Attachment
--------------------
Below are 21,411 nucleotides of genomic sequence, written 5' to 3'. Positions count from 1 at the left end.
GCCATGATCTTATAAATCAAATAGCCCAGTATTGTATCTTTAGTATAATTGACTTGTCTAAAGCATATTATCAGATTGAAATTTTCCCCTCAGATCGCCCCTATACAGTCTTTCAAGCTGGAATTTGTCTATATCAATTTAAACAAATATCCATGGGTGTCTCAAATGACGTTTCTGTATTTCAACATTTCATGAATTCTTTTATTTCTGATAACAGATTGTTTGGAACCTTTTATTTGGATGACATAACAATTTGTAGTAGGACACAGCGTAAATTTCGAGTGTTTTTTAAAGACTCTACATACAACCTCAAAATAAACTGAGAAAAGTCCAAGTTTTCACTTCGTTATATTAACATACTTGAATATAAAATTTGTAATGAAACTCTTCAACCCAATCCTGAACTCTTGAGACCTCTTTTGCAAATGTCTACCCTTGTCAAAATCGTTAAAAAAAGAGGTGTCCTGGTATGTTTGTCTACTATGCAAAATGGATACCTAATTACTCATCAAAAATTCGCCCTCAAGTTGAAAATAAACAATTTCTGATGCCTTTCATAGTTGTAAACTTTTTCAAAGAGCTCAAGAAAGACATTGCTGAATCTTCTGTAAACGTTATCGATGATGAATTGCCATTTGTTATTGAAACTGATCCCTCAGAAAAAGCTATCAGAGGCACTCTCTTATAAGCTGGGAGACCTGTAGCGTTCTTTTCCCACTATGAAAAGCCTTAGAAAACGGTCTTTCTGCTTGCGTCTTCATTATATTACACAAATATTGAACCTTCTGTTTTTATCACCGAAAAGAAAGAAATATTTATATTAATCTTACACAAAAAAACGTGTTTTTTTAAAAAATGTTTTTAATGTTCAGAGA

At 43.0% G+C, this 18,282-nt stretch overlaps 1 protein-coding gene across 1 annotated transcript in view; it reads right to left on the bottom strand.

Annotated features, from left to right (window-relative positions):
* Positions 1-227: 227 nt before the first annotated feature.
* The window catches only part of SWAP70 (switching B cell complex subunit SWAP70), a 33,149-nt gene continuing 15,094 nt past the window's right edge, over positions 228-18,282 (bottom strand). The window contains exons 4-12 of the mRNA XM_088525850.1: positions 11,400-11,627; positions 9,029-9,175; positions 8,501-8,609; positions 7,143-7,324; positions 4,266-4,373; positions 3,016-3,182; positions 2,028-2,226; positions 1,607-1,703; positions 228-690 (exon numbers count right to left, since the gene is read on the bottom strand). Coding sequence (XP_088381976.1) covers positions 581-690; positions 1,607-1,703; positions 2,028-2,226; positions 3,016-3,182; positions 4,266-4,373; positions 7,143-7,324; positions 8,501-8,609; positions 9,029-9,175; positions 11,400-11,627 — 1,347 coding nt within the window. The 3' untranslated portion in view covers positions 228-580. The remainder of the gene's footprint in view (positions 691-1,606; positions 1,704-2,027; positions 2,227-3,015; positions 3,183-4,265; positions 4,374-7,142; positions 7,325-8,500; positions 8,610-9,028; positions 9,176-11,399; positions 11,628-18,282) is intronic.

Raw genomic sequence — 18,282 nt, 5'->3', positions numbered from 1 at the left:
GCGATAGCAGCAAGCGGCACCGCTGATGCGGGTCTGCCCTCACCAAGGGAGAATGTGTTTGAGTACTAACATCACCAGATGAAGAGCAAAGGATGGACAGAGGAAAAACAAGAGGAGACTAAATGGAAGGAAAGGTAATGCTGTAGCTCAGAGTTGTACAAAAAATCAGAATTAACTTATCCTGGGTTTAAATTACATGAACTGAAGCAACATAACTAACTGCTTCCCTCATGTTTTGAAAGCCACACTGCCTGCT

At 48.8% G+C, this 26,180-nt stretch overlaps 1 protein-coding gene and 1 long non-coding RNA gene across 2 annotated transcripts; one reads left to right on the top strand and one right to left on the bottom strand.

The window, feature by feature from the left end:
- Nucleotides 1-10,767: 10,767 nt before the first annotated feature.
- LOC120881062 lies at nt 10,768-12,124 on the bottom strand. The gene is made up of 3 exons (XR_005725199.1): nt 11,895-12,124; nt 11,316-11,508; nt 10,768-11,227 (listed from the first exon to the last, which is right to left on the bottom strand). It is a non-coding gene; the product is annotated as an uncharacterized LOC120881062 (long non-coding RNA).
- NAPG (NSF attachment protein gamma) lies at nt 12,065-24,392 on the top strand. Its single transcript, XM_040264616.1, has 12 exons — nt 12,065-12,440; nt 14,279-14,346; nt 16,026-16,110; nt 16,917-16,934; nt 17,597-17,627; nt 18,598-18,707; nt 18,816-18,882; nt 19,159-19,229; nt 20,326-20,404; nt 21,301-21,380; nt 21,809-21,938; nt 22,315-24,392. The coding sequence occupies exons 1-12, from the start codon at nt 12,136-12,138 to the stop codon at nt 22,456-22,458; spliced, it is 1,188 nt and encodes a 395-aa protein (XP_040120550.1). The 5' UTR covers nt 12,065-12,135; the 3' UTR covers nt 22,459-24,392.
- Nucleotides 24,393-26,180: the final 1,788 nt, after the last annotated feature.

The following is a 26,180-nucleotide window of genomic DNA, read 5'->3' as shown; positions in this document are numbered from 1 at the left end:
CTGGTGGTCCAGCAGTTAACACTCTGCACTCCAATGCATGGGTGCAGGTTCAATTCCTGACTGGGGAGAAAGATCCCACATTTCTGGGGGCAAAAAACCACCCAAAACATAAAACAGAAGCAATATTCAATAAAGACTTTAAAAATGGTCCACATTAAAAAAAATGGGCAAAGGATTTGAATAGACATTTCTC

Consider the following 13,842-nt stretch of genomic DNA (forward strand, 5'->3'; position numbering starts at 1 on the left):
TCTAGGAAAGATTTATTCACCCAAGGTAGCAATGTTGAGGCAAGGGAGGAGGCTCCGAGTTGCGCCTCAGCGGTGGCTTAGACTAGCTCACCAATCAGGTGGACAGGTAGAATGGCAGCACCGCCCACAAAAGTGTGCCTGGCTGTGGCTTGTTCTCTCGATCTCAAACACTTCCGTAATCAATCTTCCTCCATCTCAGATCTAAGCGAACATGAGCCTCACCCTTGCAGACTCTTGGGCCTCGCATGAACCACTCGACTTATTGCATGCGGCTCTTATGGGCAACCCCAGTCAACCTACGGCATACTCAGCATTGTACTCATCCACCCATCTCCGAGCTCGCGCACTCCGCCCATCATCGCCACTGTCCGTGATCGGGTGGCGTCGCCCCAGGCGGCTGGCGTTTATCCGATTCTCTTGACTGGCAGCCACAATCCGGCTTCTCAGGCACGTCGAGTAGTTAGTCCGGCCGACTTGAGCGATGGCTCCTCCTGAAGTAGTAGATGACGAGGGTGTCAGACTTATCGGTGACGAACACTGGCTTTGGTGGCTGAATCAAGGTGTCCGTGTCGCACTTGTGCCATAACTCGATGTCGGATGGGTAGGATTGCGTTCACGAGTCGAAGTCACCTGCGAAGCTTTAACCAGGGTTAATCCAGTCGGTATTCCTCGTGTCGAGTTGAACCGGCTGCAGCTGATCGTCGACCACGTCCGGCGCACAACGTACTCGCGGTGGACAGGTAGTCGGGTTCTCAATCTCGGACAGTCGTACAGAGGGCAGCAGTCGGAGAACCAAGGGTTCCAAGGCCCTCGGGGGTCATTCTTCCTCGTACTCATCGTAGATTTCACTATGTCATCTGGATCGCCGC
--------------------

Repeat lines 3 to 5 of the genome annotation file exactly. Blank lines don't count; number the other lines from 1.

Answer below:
At 43.0% G+C, this 18,282-nt stretch overlaps 1 protein-coding gene across 1 annotated transcript in view; it reads right to left on the bottom strand.

Annotated features, from left to right (window-relative positions):
* Positions 1-227: 227 nt before the first annotated feature.